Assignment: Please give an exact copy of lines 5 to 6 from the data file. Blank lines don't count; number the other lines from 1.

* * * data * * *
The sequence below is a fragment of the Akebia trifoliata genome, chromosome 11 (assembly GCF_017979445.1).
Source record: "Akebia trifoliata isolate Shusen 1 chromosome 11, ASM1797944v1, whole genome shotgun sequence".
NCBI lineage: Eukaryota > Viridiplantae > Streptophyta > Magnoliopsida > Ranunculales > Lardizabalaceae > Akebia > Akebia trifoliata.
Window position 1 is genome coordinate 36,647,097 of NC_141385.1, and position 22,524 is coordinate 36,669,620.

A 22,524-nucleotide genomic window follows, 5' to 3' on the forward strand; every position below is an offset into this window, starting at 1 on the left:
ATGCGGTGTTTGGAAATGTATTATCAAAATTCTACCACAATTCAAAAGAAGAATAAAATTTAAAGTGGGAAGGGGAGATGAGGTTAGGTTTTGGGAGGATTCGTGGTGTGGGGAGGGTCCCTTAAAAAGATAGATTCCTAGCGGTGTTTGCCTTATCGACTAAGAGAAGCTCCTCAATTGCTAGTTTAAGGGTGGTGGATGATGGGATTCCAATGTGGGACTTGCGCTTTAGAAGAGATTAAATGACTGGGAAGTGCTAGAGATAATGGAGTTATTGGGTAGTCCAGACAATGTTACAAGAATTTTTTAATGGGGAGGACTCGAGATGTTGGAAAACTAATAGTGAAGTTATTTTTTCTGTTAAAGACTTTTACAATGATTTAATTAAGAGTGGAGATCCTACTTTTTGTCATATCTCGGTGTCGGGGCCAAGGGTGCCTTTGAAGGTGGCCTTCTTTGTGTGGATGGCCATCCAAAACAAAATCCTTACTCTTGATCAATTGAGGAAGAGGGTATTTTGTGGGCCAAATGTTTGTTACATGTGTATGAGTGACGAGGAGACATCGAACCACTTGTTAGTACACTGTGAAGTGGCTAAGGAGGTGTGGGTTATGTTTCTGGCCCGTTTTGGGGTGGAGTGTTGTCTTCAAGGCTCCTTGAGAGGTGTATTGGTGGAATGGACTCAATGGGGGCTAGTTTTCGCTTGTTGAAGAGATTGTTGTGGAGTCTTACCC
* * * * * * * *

A 22,524-nucleotide genomic window follows, 5' to 3' on the forward strand; every position below is an offset into this window, starting at 1 on the left:
ATGCGGTGTTTGGAAATGTATTATCAAAATTCTACCACAATTCAAAAGAAGAATAAAATTTAAAGTGGGAAGGGGAGATGAGGTTAGGTTTTGGGAGGATTCGTGGTGTGGGGAGGGTCCCTTAAAAAGATAGATTCCTAGCGGTGTTTGCCTTATCGACTAAGAGAAGCTCCTCAATTGCTAGTTTAAGGGTGGTGGATGATGGGATTCCAATGTGGGACTTGCGCTTTAGAAGAGATTAAATGACTGGGAAGTGCTAGAGATAATGGAGTTATTGGGTAGTCCAGACAATGTTACAAGAATTTTTTAATGGGGAGGACTCGAGATGTTGGAAAACTAATAGTGAAGTTATTTTTTCTGTTAAAGACTTTTACAATGATTTAATTAAGAGTGGAGATCCTACTTTTTGTCATATCTCGGTGTCGGGGCCAAGGGTGCCTTTGAAGGTGGCCTTCTTTGTGTGGATGGCCATCCAAAACAAAATCCTTACTCTTGATCAATTGAGGAAGAGGGTATTTTGTGGGCCAAATGTTTGTTACATGTGTATGAGTGACGAGGAGACATCGAACCACTTGTTAGTACACTGTGAAGTGGCTAAGGAGGTGTGGGTTATGTTTCTGGCCCGTTTTGGGGTGGAGTGTTGTCTTCAAGGCTCCTTGAGAGGTGTATTGGTGGAATGGACTCAATGGGGGCTAGTTTTCGCTTGTTGAAGAGATTGTTGTGGAGTCTTACCC